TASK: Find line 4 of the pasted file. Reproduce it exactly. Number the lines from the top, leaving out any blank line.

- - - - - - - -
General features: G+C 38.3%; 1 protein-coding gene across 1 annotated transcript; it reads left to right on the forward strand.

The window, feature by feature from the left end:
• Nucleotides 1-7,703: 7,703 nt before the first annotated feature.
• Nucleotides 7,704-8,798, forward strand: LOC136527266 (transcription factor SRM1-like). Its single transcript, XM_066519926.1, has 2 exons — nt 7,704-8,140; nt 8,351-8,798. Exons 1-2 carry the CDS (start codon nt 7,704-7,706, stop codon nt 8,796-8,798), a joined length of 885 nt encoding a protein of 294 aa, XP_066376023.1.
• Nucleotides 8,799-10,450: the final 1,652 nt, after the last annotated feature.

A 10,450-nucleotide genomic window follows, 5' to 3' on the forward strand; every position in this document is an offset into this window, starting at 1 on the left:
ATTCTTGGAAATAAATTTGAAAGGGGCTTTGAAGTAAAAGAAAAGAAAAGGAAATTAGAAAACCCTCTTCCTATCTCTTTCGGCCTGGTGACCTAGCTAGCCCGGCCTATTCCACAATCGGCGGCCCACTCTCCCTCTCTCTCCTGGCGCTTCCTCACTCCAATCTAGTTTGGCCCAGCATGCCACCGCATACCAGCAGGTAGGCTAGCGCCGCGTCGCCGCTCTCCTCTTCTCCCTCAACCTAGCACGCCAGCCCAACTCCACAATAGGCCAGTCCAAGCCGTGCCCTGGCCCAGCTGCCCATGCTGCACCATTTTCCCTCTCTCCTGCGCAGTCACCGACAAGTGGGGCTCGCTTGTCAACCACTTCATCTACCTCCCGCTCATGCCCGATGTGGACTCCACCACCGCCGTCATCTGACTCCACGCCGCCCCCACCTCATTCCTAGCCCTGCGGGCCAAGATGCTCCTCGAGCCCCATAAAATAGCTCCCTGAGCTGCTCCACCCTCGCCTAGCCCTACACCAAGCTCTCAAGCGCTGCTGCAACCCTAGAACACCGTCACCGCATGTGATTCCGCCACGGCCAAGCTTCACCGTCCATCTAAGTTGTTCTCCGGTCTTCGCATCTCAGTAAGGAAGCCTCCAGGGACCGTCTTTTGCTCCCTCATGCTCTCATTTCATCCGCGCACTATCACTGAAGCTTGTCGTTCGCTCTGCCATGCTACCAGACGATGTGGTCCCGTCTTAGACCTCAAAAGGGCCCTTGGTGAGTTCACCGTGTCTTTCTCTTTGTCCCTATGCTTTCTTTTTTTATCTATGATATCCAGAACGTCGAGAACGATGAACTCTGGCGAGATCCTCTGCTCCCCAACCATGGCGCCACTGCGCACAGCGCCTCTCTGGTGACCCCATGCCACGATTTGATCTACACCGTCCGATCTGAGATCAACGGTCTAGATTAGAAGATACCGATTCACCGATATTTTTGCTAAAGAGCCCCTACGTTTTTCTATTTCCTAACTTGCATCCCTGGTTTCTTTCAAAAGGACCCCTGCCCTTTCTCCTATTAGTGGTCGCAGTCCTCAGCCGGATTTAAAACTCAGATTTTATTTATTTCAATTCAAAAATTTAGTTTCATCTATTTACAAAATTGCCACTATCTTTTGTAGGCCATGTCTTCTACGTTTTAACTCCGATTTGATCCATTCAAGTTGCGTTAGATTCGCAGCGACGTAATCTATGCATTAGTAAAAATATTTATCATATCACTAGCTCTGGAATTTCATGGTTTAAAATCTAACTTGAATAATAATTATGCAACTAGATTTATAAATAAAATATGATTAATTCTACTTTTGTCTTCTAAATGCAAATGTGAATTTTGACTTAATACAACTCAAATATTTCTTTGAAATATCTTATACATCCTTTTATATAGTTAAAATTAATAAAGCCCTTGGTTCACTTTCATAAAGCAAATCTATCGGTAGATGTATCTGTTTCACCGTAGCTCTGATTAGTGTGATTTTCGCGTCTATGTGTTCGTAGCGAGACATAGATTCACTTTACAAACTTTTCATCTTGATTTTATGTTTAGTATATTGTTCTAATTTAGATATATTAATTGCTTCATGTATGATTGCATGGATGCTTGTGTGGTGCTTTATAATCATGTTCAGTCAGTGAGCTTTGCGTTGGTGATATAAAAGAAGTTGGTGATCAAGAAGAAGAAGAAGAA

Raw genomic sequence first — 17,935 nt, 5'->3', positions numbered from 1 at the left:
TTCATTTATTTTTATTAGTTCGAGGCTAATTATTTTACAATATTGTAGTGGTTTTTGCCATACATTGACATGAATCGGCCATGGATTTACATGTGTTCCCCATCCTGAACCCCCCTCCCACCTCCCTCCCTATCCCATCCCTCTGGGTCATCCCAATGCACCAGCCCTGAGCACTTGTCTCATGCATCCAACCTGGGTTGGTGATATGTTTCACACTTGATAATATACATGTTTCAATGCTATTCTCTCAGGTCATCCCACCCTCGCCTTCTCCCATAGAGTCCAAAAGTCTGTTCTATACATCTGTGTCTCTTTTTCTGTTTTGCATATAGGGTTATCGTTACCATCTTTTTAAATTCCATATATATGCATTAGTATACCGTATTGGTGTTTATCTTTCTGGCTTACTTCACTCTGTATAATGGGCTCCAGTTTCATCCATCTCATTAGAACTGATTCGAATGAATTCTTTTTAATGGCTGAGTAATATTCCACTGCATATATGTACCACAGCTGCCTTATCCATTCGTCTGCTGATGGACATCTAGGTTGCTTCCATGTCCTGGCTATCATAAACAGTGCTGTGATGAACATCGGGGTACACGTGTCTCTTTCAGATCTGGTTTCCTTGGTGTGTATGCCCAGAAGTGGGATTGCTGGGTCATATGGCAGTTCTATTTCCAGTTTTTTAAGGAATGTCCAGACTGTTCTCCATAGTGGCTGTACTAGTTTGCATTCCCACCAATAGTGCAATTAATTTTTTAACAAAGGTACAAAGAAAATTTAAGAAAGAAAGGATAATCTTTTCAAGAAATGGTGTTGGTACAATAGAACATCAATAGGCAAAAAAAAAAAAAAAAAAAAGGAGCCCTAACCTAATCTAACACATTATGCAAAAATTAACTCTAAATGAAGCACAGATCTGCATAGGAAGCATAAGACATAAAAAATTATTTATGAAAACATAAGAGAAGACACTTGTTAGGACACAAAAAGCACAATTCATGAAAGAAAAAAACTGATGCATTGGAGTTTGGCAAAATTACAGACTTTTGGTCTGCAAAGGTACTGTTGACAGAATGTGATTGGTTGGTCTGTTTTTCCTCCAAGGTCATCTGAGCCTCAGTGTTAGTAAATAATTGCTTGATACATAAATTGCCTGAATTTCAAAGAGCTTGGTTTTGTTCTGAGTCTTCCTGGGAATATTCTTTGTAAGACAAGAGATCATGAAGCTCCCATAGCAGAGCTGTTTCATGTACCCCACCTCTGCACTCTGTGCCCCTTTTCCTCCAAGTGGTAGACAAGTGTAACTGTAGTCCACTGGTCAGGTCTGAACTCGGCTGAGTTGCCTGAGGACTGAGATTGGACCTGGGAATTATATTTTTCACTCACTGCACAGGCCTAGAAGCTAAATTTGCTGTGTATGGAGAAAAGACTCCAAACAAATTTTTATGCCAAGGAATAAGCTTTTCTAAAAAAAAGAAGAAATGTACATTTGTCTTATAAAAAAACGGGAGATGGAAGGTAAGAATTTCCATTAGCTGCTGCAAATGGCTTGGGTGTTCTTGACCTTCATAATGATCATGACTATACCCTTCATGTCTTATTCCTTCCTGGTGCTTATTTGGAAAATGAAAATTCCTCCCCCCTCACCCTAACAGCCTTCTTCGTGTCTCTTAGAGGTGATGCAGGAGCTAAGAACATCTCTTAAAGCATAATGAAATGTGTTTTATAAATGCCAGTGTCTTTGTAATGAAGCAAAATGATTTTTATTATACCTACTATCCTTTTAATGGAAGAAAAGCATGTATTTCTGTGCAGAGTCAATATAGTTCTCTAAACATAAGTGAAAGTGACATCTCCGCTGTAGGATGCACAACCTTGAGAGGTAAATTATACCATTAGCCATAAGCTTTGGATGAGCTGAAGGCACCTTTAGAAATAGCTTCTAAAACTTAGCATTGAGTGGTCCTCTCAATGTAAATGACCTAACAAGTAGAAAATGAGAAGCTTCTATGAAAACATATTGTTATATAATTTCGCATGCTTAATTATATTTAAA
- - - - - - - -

• Nucleotides 7,704-8,798, forward strand: LOC136527266 (transcription factor SRM1-like). Its single transcript, XM_066519926.1, has 2 exons — nt 7,704-8,140; nt 8,351-8,798. Exons 1-2 carry the CDS (start codon nt 7,704-7,706, stop codon nt 8,796-8,798), a joined length of 885 nt encoding a protein of 294 aa, XP_066376023.1.